Irritable bowel syndrome (IBS) is even more unpleasant than it sounds — abdominal pain, bloating, cramping, gas, and diarrhea and/or constipation. Symptoms can be triggered by certain foods or by stress, infection, medications, or hormonal changes.
If you have IBS, you’re not alone, and you’re in good company. IBS affects between seven and 10 percent of the world’s population (it’s twice as common in women than in men), and like other illnesses, diseases, syndromes and disorders we’ve covered as of late here on my blog, it has a celebrity following; John F. Kennedy, Tyra Banks, Cybill Shepherd, and Jenny McCarthy have all been reported to have suffered from IBS.
If you are struggling with irritable bowel syndrome, I know how difficult it can be. Daily life is often interrupted or halted, time with family and friends can be unpleasant, and dealing with the condition at work can be unbearable. Even worse, you may be too embarrassed to discuss your condition with even your closest friends and family members; IBS isn’t a topic for dinner conversation. Understandably, anxiety and depression often accompany the illness.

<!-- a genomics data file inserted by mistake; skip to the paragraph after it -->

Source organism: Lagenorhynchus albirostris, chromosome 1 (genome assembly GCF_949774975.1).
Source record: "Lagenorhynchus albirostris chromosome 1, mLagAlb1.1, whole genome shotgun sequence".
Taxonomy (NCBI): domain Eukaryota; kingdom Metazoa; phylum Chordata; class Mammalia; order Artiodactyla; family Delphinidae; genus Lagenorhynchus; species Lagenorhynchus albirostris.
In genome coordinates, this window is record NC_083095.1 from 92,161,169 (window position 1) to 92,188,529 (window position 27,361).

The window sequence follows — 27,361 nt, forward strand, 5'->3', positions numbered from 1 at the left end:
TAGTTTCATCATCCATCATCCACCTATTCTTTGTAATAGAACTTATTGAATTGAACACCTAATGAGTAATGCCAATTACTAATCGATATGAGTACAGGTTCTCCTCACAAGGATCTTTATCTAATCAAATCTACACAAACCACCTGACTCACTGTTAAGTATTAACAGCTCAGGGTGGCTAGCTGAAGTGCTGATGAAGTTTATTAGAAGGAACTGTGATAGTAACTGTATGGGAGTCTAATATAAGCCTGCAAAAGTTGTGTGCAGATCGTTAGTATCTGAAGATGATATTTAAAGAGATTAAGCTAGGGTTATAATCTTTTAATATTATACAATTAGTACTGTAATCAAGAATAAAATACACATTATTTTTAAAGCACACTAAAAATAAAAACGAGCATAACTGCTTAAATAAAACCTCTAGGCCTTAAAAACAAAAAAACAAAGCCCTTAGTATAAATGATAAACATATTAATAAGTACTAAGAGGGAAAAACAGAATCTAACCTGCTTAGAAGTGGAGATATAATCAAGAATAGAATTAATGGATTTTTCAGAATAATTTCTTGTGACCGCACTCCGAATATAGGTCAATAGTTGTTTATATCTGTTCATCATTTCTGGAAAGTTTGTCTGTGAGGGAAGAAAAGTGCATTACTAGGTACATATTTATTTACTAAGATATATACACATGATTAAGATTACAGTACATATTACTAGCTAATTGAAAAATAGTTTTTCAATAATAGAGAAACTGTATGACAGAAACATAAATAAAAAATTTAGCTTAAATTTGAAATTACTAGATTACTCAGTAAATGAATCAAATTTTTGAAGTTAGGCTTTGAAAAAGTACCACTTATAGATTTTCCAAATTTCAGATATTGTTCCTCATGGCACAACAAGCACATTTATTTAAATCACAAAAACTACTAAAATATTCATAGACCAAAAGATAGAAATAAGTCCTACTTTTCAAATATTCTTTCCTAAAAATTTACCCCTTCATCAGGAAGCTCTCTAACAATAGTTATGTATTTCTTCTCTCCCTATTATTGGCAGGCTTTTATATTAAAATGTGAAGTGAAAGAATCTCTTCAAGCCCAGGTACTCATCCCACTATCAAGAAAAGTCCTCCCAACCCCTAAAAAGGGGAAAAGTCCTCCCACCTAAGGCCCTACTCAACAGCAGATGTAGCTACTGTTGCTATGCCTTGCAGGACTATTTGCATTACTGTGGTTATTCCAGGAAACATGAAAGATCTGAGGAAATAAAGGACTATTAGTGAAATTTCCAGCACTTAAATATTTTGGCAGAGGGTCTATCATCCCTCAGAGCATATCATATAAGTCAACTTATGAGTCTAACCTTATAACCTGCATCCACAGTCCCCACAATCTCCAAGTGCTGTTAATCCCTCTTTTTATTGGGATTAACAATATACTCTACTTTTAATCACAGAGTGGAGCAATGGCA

The good news is that treatments for those suffering with IBS are available and very effective, even when traditional medical efforts have failed to produce results.
Irritable Bowel Syndrome Symptoms
The symptoms of an irritable bowel (colon) vary according to the nature and severity of the symptoms. I already mentioned some of these earlier in this post, but here is a more complete list of IBS symptoms: Continue reading…